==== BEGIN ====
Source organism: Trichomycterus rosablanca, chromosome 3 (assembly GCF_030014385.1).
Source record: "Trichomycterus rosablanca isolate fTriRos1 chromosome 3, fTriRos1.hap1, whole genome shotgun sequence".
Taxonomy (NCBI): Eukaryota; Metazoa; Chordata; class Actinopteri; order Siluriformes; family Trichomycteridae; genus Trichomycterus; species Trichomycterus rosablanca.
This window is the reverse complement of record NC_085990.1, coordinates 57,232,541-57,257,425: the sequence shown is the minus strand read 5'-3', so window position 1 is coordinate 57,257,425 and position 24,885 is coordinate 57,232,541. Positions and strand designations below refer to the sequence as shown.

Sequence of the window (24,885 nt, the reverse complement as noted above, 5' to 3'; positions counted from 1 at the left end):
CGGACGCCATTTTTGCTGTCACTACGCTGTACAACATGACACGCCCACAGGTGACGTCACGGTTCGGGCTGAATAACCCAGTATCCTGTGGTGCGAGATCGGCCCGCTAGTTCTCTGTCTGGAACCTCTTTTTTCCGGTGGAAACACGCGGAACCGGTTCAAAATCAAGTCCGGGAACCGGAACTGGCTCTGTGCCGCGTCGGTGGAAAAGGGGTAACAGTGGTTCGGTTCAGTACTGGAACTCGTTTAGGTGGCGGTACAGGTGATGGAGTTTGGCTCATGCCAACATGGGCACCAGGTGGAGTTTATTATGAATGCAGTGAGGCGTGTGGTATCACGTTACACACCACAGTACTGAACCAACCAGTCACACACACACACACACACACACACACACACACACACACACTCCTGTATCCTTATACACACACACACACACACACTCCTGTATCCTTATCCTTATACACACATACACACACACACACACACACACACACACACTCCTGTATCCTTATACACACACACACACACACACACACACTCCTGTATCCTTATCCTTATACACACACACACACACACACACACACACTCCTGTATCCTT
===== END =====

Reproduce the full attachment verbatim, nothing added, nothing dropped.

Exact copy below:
Source organism: Trichomycterus rosablanca, chromosome 3 (assembly GCF_030014385.1).
Source record: "Trichomycterus rosablanca isolate fTriRos1 chromosome 3, fTriRos1.hap1, whole genome shotgun sequence".
Taxonomy (NCBI): Eukaryota; Metazoa; Chordata; class Actinopteri; order Siluriformes; family Trichomycteridae; genus Trichomycterus; species Trichomycterus rosablanca.
This window is the reverse complement of record NC_085990.1, coordinates 57,232,541-57,257,425: the sequence shown is the minus strand read 5'-3', so window position 1 is coordinate 57,257,425 and position 24,885 is coordinate 57,232,541. Positions and strand designations below refer to the sequence as shown.

Sequence of the window (24,885 nt, the reverse complement as noted above, 5' to 3'; positions counted from 1 at the left end):
CGGACGCCATTTTTGCTGTCACTACGCTGTACAACATGACACGCCCACAGGTGACGTCACGGTTCGGGCTGAATAACCCAGTATCCTGTGGTGCGAGATCGGCCCGCTAGTTCTCTGTCTGGAACCTCTTTTTTCCGGTGGAAACACGCGGAACCGGTTCAAAATCAAGTCCGGGAACCGGAACTGGCTCTGTGCCGCGTCGGTGGAAAAGGGGTAACAGTGGTTCGGTTCAGTACTGGAACTCGTTTAGGTGGCGGTACAGGTGATGGAGTTTGGCTCATGCCAACATGGGCACCAGGTGGAGTTTATTATGAATGCAGTGAGGCGTGTGGTATCACGTTACACACCACAGTACTGAACCAACCAGTCACACACACACACACACACACACACACACACACACACACACTCCTGTATCCTTATACACACACACACACACACACTCCTGTATCCTTATCCTTATACACACATACACACACACACACACACACACACACACACTCCTGTATCCTTATACACACACACACACACACACACACACTCCTGTATCCTTATCCTTATACACACACACACACACACACACACACACTCCTGTATCCTT